From now through the month of May, the Liberty Science Center in Jersey City, New Jersey, will have a special guest taking selfies and playing “Simon Says” with visitors, courtesy of the Hoboken-based Stevens Institute of Technology. After hosting a successful exhibition featuring four Senior Design projects by students of the university back in Spring of 2015, the LSC recently approached the school about 3D printing an interactive and educational robot for a new exhibition. Together, they settled on 3D printing the open sourced InMoov robot project created by French designer and sculptor Gael Langevin, and created what could be the fastest 3D printed full-upper-torso robot ever.
In order to prepare the robot for printing, the Stevens team transformed a SolidWorks software model of Langevin’s design into STL files. Utilizing two 3D printers from the university’s new PROtotype Object Fabrication (PROOF) Lab, students from a graduate additive manufacturing course, taught by research engineer Biruk Gebre, 3D printed each part from scratch. Made up of approximately 100 components—including limbs, joints, and bones—the robot was printed in a polyvinyl chloride (PVC) plastic material. In total, the PROOF lab houses eight 3D printers, one of which is an Objet model from Stratasys.
“This is probably is the fastest-produced full upper-torso 3D-printed robot anywhere in the world right now,” said Pochiraju.
After each part was printed from scratch, Stevens’ fifth-year mechanical engineering major Peter Bruinooge put the robot together piece by piece. Prior to this project, Bruinooge had utilized 3D printing technology to help manufacture infant products, and also helped the Department of Defense to redesign a body-armor suit. Bruinooge worked with Gebre and a team of computer and electrical engineering students to help wire up, power, and program the robot with motors, servos, and an Arduino control module, which enables the 3D printed robot to move its body, wiggle its fingers, take a selfie, play “Simon Says” (and tell you if you lose), and can even talk to you about how it was built.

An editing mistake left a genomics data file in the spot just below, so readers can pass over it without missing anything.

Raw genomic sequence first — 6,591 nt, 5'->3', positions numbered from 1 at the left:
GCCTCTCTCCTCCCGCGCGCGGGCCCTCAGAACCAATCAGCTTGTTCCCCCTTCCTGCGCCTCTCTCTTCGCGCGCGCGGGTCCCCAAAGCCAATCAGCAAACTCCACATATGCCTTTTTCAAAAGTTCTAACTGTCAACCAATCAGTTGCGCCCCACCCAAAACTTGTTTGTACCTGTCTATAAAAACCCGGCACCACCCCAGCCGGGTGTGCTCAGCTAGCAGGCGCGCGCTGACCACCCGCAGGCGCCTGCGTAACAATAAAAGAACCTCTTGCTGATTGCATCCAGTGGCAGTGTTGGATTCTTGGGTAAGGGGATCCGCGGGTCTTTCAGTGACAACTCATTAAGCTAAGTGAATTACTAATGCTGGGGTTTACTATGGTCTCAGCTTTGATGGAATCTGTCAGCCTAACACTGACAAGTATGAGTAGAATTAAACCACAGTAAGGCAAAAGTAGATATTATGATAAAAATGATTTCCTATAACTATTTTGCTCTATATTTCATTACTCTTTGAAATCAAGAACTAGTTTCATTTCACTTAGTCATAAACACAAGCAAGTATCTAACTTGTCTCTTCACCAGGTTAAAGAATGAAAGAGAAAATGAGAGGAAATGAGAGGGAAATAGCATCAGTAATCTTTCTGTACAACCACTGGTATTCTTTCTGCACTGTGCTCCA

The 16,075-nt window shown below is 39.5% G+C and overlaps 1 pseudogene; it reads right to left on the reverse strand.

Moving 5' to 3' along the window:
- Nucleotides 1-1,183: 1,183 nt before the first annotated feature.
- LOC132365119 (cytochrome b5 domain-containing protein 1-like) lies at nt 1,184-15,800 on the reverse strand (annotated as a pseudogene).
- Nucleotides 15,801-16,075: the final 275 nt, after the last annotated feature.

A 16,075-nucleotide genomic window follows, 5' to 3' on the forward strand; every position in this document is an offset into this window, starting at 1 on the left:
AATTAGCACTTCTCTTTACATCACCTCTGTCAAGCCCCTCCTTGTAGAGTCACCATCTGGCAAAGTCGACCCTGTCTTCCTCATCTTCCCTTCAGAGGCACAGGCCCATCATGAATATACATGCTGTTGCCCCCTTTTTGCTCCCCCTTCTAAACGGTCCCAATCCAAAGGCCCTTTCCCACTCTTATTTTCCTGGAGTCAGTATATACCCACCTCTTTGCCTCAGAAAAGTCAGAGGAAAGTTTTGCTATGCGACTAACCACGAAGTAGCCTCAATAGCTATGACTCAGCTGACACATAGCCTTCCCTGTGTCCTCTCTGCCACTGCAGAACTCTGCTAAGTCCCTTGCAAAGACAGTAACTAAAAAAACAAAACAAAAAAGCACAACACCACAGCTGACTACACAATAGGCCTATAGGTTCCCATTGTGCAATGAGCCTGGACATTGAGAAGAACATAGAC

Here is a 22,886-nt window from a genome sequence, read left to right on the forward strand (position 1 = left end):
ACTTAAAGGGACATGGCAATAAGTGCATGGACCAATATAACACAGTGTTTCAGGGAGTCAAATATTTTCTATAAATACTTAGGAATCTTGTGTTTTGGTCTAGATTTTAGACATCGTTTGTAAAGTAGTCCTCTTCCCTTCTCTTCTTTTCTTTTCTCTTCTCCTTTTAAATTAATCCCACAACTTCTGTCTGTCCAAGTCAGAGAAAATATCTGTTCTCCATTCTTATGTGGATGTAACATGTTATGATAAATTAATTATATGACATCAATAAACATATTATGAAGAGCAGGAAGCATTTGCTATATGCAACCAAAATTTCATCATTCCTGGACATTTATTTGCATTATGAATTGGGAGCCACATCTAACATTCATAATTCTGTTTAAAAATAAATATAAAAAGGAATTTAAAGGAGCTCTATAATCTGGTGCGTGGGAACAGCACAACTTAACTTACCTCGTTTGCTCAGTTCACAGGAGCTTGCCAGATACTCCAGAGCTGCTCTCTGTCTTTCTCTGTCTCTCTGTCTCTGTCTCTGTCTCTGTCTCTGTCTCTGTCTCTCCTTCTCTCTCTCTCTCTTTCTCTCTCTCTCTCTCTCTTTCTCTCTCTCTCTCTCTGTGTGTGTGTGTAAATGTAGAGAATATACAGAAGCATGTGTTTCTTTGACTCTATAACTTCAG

Langevin’s InMoov robot design has been used on numerous occasions, oftentimes for humanitarian efforts. For instance, the Robots for Good project has utilized the InMoov design to help hospitalized children. Last year, Robots for Good 3D printed an InMoov Explorer to take patients from the Great Ormond Street Children’s Hospital on a virtual visit of the London Zoo. The InMoov robot design has also been popularized by Wevolver, the leading platform for open source hardware projects.
Prior to the robot exhibit, which started on April 19, the Liberty Science Center featured the work of four student teams from Stevens, including a mobile robot, model-scale trains, an Iron Man-like body armor suit, and an open sourced electric guitar. Though the Stevens Institute of Technology’s InMoov robot may not be engineered for a social purpose, the 3D printed robot stands to inspire the mass amounts of middle and high schoolers who frequently visit the Liberty Science Center. For Bryan Blaney, the director of guest engagement at the Jersey City-based science museum, this is the most exciting prospect of this quickly built and playful 3D printed robot exhibition.
“The Science Center is always interested to partner in ways that showcase cutting-edge tech for our guests; these are the technologies that are shaping our world,” said Blaney. “What was particularly exciting about Stevens students working directly with our guests, apart from the technology, is that our guests — many of whom are middle- and high school students — can see people not much older than they are doing amazing work.”
What are your thoughts on this particular student project? Discuss in the 3D Printed Robot forum over at 3DPB.com.[Source/Images: Stevens Institute of Technology and Hoboken Patch]
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